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Northland Nature: Indigo buntings sing throughout July

Retired teacher Larry Weber, a Barnum resident, is the author of several books, including “Butterflies of the North Woods,” “Spiders of the North Woods,” “Webwood” and “In a Patch of Goldenrods.” Contact him via Katie Rohman at krohman@duluthnews.com.

A male indigo bunting has bright turquoise feathers and sits on a branch
A male indigo bunting as seen and heard in late July. Female is more sparrow-like.
Contributed / Mark Sparky Stensaas
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A regular happening with songbirds in spring is that they will live up to their names and sing when arriving back from migration. Most of these migrants that nest in the Northland come back from wintering sites in May. Once settled into a proclaimed territory, the males will produce unique sounds that we call singing.

It is often very easy to identify the singer just by listening to his notes; most are diagnostic and species specific. His reasons for producing these vocals is twofold. He is getting the attention of available females. (Many songbirds have already mated by the time they have arrived back north.) Once the couple moves into a home territory, he continues to sing, letting others of his kind know that this place is taken.

Retired teacher Larry Weber, a Barnum resident, is the author of several books, including “Butterflies of the North Woods,” “Spiders of the North Woods,” “Webwood” and “In a Patch of Goldenrods.” Contact him via Katie Rohman at krohman@duluthnews.com.

Within this chosen site, the songbirds go on to the next phase of their lives together: nest building, laying eggs and incubating them. While May was the month of migration, June is nesting and incubation time. In the midst of this, the local male continues his singing — a daily reminder to others that this home is not to trespassed on. These proclamations each day, usually starting in the early dawn when it is quiet and calm and continue throughout the day and month.

When the hatched young are fed by the adults, such singing is not stopped. June is nestling time blended with bird songs. Any walk at this time is one of hearing our local avians in song. And then the young birds grow up.

While June is nestlings, July is fledglings. Too big for the nest, they leave, often staying fed by the adults and moving around with them. But things have changed. With the family raised, the vocal proclamations of territory are no longer needed. As we proceed through July, bird songs become less and less. By now, late in the month, only a few are still singing.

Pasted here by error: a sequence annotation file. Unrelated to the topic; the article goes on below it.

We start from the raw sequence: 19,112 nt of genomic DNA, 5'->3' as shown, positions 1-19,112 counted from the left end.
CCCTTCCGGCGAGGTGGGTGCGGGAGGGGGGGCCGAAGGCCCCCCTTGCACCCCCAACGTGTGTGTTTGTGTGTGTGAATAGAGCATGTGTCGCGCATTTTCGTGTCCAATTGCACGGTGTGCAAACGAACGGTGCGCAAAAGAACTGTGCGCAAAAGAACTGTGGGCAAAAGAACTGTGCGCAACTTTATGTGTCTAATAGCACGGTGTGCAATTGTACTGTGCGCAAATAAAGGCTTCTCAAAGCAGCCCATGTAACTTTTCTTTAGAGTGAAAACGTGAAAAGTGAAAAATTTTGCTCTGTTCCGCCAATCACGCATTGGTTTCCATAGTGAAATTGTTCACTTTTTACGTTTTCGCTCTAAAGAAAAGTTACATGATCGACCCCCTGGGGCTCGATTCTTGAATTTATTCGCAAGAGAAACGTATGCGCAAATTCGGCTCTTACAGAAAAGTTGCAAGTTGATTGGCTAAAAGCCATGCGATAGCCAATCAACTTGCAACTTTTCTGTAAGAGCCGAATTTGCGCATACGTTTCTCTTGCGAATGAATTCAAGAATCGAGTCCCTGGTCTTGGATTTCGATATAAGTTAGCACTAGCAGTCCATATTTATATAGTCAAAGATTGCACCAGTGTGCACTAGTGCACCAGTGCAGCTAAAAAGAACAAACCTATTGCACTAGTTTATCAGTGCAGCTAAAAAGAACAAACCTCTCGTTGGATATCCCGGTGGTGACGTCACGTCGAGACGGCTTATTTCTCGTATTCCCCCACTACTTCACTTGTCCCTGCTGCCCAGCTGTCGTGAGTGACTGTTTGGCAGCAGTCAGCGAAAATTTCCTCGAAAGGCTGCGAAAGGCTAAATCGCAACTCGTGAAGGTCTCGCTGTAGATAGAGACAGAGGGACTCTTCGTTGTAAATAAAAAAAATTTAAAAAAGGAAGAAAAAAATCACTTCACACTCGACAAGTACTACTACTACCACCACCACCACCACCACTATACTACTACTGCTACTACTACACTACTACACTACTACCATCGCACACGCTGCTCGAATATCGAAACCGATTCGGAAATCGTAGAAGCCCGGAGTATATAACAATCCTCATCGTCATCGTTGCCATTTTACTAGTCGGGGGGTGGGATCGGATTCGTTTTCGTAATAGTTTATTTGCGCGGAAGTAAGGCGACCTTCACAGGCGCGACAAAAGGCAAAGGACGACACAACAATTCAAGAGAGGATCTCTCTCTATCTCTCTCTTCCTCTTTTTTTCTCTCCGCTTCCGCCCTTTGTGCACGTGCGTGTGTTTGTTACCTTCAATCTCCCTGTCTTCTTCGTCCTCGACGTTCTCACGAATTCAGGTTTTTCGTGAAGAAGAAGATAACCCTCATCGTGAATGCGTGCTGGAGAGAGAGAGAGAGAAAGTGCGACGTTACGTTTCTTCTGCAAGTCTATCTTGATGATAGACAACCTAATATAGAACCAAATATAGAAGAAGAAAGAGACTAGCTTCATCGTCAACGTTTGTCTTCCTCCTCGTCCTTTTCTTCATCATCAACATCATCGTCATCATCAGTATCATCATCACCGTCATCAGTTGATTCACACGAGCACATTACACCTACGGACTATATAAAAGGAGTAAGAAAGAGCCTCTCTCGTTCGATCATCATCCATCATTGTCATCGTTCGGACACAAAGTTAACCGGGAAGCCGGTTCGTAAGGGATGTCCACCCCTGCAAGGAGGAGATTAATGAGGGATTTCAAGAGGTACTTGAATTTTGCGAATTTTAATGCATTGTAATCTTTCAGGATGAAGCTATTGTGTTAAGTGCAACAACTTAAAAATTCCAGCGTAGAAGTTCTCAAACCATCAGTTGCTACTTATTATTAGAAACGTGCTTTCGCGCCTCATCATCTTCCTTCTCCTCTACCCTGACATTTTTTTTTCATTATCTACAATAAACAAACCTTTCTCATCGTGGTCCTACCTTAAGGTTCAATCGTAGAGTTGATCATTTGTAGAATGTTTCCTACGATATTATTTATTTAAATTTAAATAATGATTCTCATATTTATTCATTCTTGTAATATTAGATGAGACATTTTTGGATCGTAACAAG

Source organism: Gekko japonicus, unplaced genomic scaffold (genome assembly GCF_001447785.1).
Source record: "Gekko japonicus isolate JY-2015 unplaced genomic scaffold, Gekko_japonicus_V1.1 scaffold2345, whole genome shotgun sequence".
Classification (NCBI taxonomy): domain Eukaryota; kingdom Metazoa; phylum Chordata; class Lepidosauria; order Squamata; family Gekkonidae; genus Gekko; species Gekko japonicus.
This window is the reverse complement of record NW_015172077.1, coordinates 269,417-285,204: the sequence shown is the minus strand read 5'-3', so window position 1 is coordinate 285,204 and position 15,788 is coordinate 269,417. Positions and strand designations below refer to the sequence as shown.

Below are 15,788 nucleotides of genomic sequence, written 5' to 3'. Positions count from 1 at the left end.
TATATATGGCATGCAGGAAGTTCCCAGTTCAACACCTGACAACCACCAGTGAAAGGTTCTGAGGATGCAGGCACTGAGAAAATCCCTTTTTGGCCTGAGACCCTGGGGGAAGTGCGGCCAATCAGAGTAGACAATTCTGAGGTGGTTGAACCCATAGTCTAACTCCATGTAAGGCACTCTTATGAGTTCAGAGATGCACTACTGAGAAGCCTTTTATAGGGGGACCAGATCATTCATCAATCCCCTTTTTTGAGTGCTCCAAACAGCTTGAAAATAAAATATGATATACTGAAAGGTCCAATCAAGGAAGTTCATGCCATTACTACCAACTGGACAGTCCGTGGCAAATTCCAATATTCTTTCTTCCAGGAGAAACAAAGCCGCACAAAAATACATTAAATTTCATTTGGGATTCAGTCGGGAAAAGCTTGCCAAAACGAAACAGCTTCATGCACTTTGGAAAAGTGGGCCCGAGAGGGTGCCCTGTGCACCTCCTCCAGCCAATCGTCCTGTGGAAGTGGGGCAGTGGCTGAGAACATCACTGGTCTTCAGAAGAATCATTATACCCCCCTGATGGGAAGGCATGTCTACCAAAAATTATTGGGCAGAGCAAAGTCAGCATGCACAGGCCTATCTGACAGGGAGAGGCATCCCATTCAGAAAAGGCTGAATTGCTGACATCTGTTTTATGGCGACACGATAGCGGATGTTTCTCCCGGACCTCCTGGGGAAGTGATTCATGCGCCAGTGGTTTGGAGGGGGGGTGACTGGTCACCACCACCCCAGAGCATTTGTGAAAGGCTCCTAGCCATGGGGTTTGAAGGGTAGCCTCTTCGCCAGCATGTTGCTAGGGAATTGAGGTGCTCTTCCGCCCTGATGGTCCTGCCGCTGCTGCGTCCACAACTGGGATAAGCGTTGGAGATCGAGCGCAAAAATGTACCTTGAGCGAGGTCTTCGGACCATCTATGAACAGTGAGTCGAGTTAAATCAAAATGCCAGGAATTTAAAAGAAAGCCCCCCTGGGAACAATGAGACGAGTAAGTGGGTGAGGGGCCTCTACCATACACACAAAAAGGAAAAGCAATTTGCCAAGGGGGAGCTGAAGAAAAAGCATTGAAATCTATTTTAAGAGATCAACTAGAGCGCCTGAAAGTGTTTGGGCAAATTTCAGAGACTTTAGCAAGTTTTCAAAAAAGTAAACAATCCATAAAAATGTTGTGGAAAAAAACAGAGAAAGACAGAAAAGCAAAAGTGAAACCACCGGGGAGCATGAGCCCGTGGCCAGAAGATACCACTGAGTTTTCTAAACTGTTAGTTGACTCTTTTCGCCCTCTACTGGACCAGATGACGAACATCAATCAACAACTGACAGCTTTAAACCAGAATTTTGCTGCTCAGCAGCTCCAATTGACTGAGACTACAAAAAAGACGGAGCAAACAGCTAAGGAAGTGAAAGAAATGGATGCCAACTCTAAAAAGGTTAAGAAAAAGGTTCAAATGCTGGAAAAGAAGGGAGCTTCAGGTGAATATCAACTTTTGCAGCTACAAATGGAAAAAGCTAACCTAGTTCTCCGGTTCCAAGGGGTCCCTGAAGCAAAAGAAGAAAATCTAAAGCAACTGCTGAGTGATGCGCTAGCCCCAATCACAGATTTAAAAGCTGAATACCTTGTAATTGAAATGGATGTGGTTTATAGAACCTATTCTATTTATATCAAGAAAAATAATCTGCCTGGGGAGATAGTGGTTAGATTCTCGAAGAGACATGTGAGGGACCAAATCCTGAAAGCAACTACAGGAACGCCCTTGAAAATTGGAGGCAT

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During a recent walk, I noted four kinds of birds that had persisted with songs at this late date. Near the yard, I heard a song sparrow. At the swamp, a yellowthroat sang. And the most persistent of all, the red-eyed vireos were singing from high branches. The fourth bird nests at the woods edge and has a brilliant blue plumage: the indigo bunting.

The bird was spotted in Carlton County, more than 1,000 miles out of range.

Indigo buntings, birds of about 5 inches long, get this name from the nearly all-blue body feathers of the male. A close look may reveal wings are nearly black, but it is the blue that is so obvious as the bird sings from shrubs and small trees. Not only does the male have a color that is noticeable, so is his song.

The repeated phrases of “sweet-sweet chew-chew sweet-sweet," lasting two to four seconds, is easy to hear. He sings it regularly from the time of arrival in spring, many times of the day. (I expect to see and hear indigo buntings by about June 1.) And he continues to sing this memorable song well into July, maybe in August.

In a great example of sexual dimorphism, while he is blue, she is brown and sparrow-like. Indigo buntings are in the same family as cardinals and rose-breasted grosbeaks, also showing sexual dimorphism of male and female colors. (Of note, snow buntings, are in a different family.)

When we think that bird songs of earlier weeks are gone during late July, we can still hear songs of indigo bunting along with a few others, even though we may not know why they sing.

Larry Weber
Larry Weber
MORE BY LARRY WEBER
Retired teacher Larry Weber, a Barnum resident, is the author of several books, including “Butterflies of the North Woods,” “Spiders of the North Woods,” “Webwood” and “In a Patch of Goldenrods.” Contact him via Katie Rohman at krohman@duluthnews.com.
Retired teacher Larry Weber, a Barnum resident, is the author of several books, including “Butterflies of the North Woods,” “Spiders of the North Woods,” “Webwood” and “In a Patch of Goldenrods.” Contact him via Katie Rohman at krohman@duluthnews.com.
Retired teacher Larry Weber, a Barnum resident, is the author of several books, including “Butterflies of the North Woods,” “Spiders of the North Woods,” “Webwood” and “In a Patch of Goldenrods.” Contact him via Katie Rohman at krohman@duluthnews.com.
Retired teacher Larry Weber, a Barnum resident, is the author of several books, including “Butterflies of the North Woods,” “Spiders of the North Woods,” “Webwood” and “In a Patch of Goldenrods.” Contact him via Katie Rohman at krohman@duluthnews.com.

Retired teacher Larry Weber, a Barnum resident, is the author of several books.
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